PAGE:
The Zoot Suit Riots

Before the Zoot Suit Riots:

When the United States entered World War II in 1941, the country experienced a labor shortage.

Workers were needed in the agriculture industry, so an agreement was made with the Mexican government to allow temporary workers into the US to work in the fields. This was known as the Bracero Program. Tensions between some Americans and the Mexican braceros steadily rose throughout the duration of the program.


Sleepy Lagoon

In the 1940s, segregation practices were still implemented throughout California. In East Los Angeles, the Mexican and Mexican-American community had to utilize a water reservoir as a swimming pool, because they were not allowed to enter segregated public pools. This reservoir was known as Sleepy Lagoon.


On August 1, 1942, a young couple with ties to the 38th Street Gang spent their evening at Sleepy Lagoon, where they experienced a confrontation with a rival gang from Downey. Later, the couple attended a party at the Delgadillo house where a fight broke out. Members of the gang fled from the party, and in the morning, the body of Jose Diaz was found near the Delgadillo house. This murder served as the catalyst for the Zoot Suit Riots.


Under the guise of finding those responsible for the murder, the Los Angeles Police Department launched a series of raids, resulting in the arrest of approximately 600 Mexican Americans, including both men and women. The police targeted those whose hairstyles and clothing choices made them appear “suspicious” and “guilty”. A clear example of racial profiling. In the end, twenty-two 38th Street Gang members went to trial on charges for the murder of Jose Diaz. At the time, this was the largest mass trial in California history.

In 1943, seventeen of the male defendants were found guilty, with convictions including assault and first and second degree murder; their sentences ranged from 6 months to life imprisonment. Five females were sent to the Ventura School for Girls without a trial.

After a year of intense community organizing and fundraising, the Sleepy Lagoon Defense Committee gathered enough support to appeal the convictions of those sentenced. In October 1944, the verdicts were overturned on the basis of insufficient evidence, improper handling of legal proceedings, and overt bias.


Zoot Suit Riots:

The Sleepy Lagoon incident sparked the Zoot Suit riots in June 1943, a time when there was already negative racial attitudes and stereotypes towards Mexicans. In June 1943, hundreds of United States military men went on a two-week rampage in Los Angeles known as Zoot Suit Riots.

The name might be misleading, as these riots were not formed by the Mexican Zoot Suiters, but were direct attacks by the U.S military on the Mexican and Mexican American community.




Many young people were called Mexicans or Pachucos, which was a point of conflict because Mexican Americans saw themselves as both Americans and Mexicans. They created a subculture with their own music, hair style, and clothing. Their most popular style was known as the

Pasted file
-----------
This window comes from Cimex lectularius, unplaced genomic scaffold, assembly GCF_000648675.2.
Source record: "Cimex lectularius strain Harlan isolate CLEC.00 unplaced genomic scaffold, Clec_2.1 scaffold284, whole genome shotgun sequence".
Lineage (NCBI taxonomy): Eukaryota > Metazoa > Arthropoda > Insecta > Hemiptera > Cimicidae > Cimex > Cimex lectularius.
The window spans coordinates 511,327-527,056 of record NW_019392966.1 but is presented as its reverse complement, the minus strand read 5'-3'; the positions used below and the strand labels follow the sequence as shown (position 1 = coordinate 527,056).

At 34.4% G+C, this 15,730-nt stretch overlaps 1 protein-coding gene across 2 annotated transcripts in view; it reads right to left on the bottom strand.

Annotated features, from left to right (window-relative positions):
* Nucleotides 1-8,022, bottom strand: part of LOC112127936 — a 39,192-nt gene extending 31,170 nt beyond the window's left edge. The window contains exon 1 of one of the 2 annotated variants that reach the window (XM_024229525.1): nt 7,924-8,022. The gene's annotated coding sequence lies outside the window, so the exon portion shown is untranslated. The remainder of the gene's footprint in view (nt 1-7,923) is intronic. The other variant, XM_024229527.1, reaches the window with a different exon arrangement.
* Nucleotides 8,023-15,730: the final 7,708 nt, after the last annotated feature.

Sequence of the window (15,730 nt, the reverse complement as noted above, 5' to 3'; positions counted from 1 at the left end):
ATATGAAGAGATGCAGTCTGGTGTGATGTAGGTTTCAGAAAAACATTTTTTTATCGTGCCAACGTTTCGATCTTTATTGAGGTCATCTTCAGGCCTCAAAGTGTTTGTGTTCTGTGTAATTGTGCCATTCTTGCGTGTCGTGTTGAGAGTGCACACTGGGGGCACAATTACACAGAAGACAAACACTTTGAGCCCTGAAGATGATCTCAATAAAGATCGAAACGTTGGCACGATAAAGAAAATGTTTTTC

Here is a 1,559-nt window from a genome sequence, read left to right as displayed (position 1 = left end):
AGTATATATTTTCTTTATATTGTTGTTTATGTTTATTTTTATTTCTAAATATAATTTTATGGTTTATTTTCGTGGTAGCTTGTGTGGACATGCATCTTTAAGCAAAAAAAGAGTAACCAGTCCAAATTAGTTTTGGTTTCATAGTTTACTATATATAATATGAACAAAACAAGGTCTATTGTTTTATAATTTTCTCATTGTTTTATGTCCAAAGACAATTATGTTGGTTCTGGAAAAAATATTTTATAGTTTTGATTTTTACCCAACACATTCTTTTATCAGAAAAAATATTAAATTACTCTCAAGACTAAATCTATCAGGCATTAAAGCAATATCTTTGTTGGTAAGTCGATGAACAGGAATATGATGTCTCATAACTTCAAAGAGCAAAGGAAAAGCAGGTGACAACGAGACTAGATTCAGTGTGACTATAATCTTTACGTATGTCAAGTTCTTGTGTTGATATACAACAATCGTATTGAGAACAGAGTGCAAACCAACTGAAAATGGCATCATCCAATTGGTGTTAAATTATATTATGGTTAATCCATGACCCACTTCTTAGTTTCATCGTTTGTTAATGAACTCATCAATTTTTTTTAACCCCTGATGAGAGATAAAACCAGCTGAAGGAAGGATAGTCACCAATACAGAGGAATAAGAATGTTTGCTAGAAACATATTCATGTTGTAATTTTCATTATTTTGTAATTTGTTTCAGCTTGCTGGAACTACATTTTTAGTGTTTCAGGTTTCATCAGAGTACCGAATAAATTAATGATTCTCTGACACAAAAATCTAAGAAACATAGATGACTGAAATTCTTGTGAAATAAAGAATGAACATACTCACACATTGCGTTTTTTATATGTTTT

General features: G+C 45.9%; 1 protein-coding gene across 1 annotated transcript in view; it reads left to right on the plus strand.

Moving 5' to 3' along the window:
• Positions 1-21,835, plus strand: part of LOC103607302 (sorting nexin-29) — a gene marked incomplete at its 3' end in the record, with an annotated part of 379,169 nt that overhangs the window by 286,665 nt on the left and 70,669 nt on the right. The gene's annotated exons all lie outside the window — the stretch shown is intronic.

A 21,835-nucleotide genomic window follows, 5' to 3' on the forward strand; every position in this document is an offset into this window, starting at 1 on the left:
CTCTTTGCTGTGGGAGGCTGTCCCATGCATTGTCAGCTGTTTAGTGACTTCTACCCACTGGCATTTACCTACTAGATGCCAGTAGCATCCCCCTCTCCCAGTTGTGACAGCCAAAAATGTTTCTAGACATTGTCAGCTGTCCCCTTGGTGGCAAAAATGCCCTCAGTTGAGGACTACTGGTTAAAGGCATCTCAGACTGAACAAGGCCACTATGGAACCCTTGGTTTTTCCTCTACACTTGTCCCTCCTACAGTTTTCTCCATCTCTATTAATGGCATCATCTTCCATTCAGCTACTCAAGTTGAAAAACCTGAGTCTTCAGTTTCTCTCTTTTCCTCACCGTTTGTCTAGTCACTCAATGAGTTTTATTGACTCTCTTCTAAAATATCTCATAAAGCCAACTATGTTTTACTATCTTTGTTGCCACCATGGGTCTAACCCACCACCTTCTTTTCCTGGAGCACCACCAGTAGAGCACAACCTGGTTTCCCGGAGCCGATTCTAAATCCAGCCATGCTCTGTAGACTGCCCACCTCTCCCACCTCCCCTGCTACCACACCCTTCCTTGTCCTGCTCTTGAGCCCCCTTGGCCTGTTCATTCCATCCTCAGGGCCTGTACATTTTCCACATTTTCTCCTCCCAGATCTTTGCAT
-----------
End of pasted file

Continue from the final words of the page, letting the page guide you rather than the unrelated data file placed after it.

Zoot Suit, a fashion inspired by the Harlem culture.

The Zoot Suit outfit had high waisted and wide legged pants, tight-cuffed, peggy trousers, and a long coat with wide lapels and padded shoulders. During this time, buying baggy pants was against the law because the extra fabric was needed for the war. Many saw those who wore Zoot Suits as unpatriotic.

During the summer of 1943, riots broke out through Los Angeles, San Jose, Oakland, Delano, San Diego, and many other cities. The biggest riot broke out in Los Angeles when hundreds of service men went on a rampage in East Los Angeles. Servicemen hired taxi cabs to drive them through Mexican neighborhoods to beat up young men at random. The youth were sometimes as young as 12 years old and they were dragged out movie theaters, diners, cars, and cafes. They were targeted and humiliated. They were beaten and stripped out of their outfits in public. The Los Angeles riot lasted for about 2 weeks and resulted in the attacks on hundreds of Mexican Americans. No deaths were reported as a direct result of the riots.



In the beginning LAPD did nothing to stop the riots, because they claimed they lacked authority. As a result, hundreds of Mexican Americans were placed in jail instead of the attackers. Many people blame the Los Angeles media for creating anti-Mexican attitudes. Scholars have stated, "The Zoot Suit Riot was at once an act of aggression designed to reassure civilian deference to the military, to publicly embarrass minority youth and force them to retreat in shame back into their own private spaces by stripping them of the flamboyant” (Eduardo 2000). There were several factors that lead to the riots, but racism was the underlying reason.




 

Bibliography

Obregón Pagán, E. (2000). Los Angeles Geopolitics and the Zoot Suit Riot, 1943. Social Science History, 24(1), 223–256.

Griswold del Castillo, R. (2000). The Los Angeles “Zoot Suit Riots” Revisited: Mexican and Latin American Perspectives. Mexican Studies/Estudios Mexicanos, 16(2), 367–391.

Ramirez, A. D. (2012). Mexican Americans in the era of World War II: studying the Sleepy Lagoon case and Zoot Suit riots. Social Education, 76(3), 151.


History.com Editors. “Zoot Suit Riots.” History.com, A&E Television Networks, 27 Sept. 2017, www.history.com/topics/world-war-ii/zoot-suit-riots


“Sleepy Lagoon Trial :: Zoot Suit Discovery Guide.” Zoot Suit Discovery Guide RSS, research.pomona.edu/zootsuit/en/trial/